June 15, 2021

Are Landlords Feeling The Effect Of Rental Market Changes?

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Landlords are a resilient bunch. The rental market is constantly changing, and yet they always find a way to stay on top of the situation.

In recent years, though, we’ve seen the introduction of the Tenant Fees Act 2019, eviction bans during the Covid-19 pandemic and lengthier void periods in general. Even the most thoroughly prepared landlords have had their own struggles with this list.

So our question is a straightforward one; are landlords feeling the effect of rental market changes?

Small changes are often manageable if landlords can take them on one at a time, but the sector has shifted monumentally in the last few years. It takes a cool head and clear strategy to stay in control of the situation.

We take a look at how rental market changes have altered the plans of landlords, and what can be done to stay ahead going forward.

The Tenant Fees Act 2019

The Tenant Fees Act 2019 came as a blow when it was first introduced. For newer landlords who are unaware, the Act stopped landlords and letting agents from charging their tenants for the cost of additional fees.

Under the Act, the only payments that can be charged are:

  • Rent

  • Refundable deposits

  • Early termination of tenancy payments

  • A £50 capped fee for changes in the tenancy

  • Utilities, communication services, TV licence and Council Tax

  • Default fees for late rental payments or replacing security measures (for example, changing locks after a tenant has lost a key)

And the following charges are disallowed:

  • Viewing fees

  • Admin / Tenancy set up fees (such as reference checks, credit checks, contract renewals etc.)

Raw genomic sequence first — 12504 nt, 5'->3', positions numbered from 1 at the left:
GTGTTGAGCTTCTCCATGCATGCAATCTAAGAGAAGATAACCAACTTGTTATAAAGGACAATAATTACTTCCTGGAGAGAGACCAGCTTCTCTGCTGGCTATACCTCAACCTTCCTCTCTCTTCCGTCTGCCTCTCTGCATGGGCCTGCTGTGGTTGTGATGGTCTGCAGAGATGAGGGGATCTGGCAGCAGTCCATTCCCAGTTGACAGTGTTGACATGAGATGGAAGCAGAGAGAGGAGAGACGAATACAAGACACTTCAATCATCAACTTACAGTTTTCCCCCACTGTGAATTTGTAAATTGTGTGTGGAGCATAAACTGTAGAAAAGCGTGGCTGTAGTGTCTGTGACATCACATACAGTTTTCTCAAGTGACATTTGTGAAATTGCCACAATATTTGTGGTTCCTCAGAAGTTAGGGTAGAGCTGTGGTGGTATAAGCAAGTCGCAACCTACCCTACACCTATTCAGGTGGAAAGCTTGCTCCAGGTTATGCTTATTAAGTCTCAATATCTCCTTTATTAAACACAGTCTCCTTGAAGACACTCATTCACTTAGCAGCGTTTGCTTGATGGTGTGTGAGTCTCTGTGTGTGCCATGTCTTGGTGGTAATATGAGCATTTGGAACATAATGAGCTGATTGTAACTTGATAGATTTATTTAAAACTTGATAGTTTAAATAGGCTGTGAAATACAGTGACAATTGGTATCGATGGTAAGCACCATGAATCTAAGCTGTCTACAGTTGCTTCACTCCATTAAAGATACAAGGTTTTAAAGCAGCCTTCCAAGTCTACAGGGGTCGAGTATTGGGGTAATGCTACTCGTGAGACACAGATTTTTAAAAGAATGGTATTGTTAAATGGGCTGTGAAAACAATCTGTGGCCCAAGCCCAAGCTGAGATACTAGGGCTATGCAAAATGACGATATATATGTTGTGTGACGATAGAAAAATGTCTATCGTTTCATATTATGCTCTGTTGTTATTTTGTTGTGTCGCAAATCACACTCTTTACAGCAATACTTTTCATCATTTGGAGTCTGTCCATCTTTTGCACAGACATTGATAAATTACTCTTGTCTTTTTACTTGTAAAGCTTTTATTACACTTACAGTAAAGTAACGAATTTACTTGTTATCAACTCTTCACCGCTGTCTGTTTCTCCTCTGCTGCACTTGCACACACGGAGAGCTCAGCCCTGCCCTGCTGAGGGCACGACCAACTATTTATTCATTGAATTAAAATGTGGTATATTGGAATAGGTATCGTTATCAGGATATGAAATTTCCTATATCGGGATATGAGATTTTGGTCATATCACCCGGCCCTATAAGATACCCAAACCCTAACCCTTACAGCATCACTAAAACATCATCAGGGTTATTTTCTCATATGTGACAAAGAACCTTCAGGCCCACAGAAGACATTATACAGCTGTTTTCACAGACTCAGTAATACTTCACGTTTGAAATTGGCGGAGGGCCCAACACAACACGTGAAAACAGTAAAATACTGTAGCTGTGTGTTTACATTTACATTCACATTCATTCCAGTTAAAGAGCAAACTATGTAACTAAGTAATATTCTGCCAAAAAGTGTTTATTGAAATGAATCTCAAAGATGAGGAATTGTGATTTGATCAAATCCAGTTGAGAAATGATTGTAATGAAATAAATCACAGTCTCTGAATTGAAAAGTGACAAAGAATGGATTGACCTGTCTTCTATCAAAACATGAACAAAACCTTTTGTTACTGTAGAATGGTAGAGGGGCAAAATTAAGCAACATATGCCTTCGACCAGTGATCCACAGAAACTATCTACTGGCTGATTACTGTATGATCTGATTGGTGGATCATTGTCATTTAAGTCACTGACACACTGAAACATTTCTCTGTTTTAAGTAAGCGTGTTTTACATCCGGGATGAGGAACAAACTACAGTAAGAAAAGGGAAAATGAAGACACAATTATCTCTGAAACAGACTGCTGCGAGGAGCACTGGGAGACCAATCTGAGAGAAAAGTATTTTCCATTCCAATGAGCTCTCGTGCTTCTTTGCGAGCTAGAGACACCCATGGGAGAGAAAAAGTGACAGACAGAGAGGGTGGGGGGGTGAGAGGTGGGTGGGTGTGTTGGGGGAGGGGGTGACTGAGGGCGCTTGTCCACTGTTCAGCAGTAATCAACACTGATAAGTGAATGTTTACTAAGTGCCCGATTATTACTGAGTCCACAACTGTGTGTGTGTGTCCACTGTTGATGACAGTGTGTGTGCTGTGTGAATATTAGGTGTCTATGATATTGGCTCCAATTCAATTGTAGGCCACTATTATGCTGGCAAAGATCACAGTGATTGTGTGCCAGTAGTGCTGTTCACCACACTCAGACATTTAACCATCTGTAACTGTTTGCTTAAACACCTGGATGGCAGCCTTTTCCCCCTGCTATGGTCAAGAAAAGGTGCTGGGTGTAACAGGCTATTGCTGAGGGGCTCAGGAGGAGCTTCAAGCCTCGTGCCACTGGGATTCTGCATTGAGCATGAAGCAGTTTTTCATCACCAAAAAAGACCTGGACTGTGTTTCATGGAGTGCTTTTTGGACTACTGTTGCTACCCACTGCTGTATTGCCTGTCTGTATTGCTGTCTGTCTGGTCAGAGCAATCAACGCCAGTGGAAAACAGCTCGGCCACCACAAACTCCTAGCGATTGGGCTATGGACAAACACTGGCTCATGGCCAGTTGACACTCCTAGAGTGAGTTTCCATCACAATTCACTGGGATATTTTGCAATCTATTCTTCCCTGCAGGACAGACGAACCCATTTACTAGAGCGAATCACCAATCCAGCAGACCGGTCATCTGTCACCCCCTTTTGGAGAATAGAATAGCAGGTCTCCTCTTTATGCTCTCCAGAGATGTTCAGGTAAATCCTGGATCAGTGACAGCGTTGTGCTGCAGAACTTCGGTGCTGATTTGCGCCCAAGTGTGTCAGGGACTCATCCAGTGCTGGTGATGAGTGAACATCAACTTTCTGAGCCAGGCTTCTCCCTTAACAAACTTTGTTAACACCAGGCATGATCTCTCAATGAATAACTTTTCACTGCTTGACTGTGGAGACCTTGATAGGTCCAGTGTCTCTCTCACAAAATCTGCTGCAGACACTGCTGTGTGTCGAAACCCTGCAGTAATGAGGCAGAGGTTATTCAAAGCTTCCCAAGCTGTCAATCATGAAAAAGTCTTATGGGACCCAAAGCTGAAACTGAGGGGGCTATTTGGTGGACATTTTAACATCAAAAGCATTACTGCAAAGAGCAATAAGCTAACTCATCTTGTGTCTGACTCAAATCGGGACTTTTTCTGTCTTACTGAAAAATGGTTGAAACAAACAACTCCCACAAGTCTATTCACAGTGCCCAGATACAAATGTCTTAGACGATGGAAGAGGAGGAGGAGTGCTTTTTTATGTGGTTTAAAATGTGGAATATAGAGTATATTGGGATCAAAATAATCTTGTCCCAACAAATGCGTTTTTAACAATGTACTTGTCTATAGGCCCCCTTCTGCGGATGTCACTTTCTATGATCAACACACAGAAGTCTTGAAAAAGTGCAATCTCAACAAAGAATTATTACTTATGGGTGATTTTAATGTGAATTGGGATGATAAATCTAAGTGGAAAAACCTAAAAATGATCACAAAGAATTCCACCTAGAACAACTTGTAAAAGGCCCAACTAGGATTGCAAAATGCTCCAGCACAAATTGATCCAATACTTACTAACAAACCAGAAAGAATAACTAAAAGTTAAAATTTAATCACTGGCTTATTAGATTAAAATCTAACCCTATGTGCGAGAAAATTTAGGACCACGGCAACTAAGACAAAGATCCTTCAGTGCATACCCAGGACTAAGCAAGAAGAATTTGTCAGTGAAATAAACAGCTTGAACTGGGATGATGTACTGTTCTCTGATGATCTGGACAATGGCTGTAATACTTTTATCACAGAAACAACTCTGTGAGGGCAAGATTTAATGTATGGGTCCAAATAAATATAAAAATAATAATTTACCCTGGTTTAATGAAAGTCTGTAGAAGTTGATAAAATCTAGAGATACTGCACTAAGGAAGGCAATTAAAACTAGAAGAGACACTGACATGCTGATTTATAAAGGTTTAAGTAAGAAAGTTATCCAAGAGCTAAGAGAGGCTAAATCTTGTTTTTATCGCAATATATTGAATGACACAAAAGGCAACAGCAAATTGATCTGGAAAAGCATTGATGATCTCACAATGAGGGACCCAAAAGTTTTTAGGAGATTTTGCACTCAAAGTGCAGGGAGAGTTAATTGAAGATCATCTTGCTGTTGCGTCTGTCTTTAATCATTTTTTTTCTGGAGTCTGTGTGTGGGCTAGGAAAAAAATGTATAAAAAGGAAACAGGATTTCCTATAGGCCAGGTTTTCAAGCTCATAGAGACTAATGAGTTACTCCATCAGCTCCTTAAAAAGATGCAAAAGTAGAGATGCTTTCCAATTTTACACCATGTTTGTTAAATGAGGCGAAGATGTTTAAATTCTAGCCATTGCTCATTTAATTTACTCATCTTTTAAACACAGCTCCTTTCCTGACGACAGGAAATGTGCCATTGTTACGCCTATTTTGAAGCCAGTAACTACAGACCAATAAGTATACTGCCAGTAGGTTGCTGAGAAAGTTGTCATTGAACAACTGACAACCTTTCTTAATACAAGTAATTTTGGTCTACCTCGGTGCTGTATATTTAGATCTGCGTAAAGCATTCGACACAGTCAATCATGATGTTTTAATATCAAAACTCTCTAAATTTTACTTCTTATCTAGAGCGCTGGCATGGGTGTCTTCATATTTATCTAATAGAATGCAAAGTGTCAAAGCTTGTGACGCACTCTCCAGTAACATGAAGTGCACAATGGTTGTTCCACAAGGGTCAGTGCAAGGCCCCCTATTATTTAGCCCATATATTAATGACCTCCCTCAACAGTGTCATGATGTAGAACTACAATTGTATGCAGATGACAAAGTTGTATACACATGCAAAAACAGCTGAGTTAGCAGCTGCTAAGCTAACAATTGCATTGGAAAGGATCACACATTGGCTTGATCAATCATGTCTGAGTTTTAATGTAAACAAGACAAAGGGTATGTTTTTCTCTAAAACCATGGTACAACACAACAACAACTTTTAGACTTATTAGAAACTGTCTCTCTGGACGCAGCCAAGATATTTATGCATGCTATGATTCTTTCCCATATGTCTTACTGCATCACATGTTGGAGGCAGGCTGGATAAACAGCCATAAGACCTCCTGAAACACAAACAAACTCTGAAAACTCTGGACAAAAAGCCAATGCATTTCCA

• Cleaning and gardening services

For many landlords and letting agents, their solution to combat the Tenant Fees Act was simply to charge more rent. After all, rental figures are set purely at the landlord’s discretion.

That said, having to pay more rent without getting anything in return isn’t fair. Residents knew this, and were willing to look for a new place to live. So, that left landlords with only one viable option; to give residents a better property in return.

There’s a lot to be said for sprucing up your rental property with residents in mind. Essentially, it’s investing in your investment. The more effort that goes into making a house feel like a home for your residents, the more likely they are to accept higher (and fairer) rental fees.

Eviction Bans

The Covid-19 pandemic affected almost every industry, and the UK rental market was no exception. As many renters found themselves made redundant or put on furlough, the Government stepped in and put a ban on tenant evictions. This was to stop landlords from evicting residents who couldn’t pay rent through no fault of their own.

However, landlords with only profit in mind are few and far between. Even before the ban was put in place, there were many stories on the news of landlords reaching out to tenants, reassuring them they would not be made homeless if they couldn’t pay their rent.